Green Methane Wastewater Treatment Plants as Drivers for Energy Transition
By implementing an innovative technology, any wastewater treatment plant would be able to produce methane from carbon dioxide in an environmentally friendly way.
When some microorganisms in wastewater treatment plants are fed hydrogen and carbon dioxide, they produce pure methane. Heating systems and vehicles running on natural gas can use this methane without any technical modifications. By combining the expertise of the research groups of Dr. Tito Gehring / Professor Marc Wichern and Professor Ulf-Peter Apfel, both at the Ruhr-Universität Bochum, a technical add-on module was developed that can, in principle, turn any wastewater treatment plant into a CO2 sink and decentralized methane production plant in an environmentally friendly way.
Methane has a bad reputation as a climate-damaging gas. However, it has several good properties that mean it could contribute to the energy transition: it is easier to handle and store than hydrogen because its molecules are larger, making it less volatile. Its energy density is four times that of hydrogen, and it can be fed into the existing natural gas infrastructure without additional modifications. “Vehicles and heaters that run on natural gas can easily run on methane,” says Tito Gehring of the Department of Urban Water Management and Environmental Engineering. He cites another advantage of the gas over hydrogen, which is produced in southern regions where water is scarce: “If these regions export and use methane, they are effectively exporting water. This is greatly mitigated by using methane as an energy carrier, which reduces water losses by about half.”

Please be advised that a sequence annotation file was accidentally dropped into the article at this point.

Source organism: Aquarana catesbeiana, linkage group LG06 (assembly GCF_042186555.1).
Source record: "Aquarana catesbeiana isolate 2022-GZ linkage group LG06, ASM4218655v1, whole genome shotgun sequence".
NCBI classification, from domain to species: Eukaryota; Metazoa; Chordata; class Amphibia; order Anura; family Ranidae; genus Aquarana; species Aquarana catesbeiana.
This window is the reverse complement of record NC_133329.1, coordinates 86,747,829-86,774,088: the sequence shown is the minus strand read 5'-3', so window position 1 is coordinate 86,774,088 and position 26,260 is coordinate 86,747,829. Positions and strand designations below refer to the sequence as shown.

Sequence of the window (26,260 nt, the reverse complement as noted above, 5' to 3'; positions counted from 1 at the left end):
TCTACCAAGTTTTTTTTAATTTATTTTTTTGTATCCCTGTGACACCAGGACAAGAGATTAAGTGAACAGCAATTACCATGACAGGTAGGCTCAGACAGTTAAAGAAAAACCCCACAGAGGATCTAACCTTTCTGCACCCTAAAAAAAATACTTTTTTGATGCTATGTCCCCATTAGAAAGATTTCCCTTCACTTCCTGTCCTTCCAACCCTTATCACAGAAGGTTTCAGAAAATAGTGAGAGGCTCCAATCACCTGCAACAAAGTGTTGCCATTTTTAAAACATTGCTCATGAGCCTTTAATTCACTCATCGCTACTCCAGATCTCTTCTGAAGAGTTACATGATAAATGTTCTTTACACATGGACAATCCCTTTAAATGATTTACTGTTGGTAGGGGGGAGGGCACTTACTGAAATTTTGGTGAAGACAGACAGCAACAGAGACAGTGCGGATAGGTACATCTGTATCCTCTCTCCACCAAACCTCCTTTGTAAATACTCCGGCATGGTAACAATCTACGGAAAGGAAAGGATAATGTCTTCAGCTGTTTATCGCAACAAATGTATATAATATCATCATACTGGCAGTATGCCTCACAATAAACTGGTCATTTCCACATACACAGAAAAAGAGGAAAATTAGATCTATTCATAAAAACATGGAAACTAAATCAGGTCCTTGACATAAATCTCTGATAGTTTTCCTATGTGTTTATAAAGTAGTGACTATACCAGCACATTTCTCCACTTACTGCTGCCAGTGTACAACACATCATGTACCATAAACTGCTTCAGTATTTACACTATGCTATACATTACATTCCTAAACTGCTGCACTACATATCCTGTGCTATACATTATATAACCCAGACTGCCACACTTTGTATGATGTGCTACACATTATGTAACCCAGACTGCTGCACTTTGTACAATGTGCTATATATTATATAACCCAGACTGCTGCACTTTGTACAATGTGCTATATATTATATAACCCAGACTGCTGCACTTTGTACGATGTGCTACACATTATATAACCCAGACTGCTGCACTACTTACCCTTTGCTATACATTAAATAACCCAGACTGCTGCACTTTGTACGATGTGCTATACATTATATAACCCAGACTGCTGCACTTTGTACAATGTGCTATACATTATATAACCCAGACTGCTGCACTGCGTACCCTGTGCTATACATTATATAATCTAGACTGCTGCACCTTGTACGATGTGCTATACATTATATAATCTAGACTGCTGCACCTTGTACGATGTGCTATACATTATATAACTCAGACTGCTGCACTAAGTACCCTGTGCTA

Methane can be produced very efficiently by methanogenic organisms and is, for example, produced in wastewater treatment plants as a component of biogas. “As a result, some wastewater treatment plants cover their own energy needs and are energy self-sufficient,” says Tito Gehring. However, only 60 percent of biogas is methane, the rest is mainly CO2. In order to produce highly concentrated methane, the methanogenic biomass needs CO2 as well as hydrogen, which has to be added to the system. In order to produce this hydrogen, Ulf-Peter Apfel's group from the Technical Electrochemistry and Electrosynthesis departments at Fraunhofer Umsicht developed a special electrolyzer with a catalyst that is free of precious metals and ensures a long-lasting and energy-efficient supply of hydrogen. The implementation and testing of this system was carried out by Ramineh Rad, the first author of the publication.
Replacing Part of the Natural Gas
Fed with this in-situ produced H2, the microorganisms release about one molecule of methane per molecule of carbon dioxide consumed in an auxiliary module that can in principle be installed in any wastewater treatment plant. They also metabolize various compounds in the wastewater without requiring additional nutrients. “Many wastewater treatment plants are connected to the natural gas grid and could easily feed it with the methane produced in this way,” says Tito Gehring.
He sees green methane from wastewater treatment plants as one of several building blocks in the energy transition: “Initial estimates have shown that about 20 liters of methane per day and per inhabitant could be obtained by capturing CO2 from the waste gases of sludge treatment in wastewater treatment plants alone. This would also ensure that less methane is released into the atmosphere as a climate-changing gas. That's because the release of methane during the extraction of natural gas, oil and coal is a major source of emissions of this greenhouse gas.”
Original Publication: Ramineh Rad, Tito Gehring, Kevinjeorjios Pellumbi, Daniel Siegmund, Edith Nettmann, Marc Wichern, Ulf-Peter Apfel: A hybrid bioelectrochemical system coupling a zero-gap cell and a methanogenic reactor for carbon dioxide reduction using a wastewater-derived catholyte, in: Cell Reports Physical Science, 2023, DOI: 10.1016/j.xcrp.2023.101526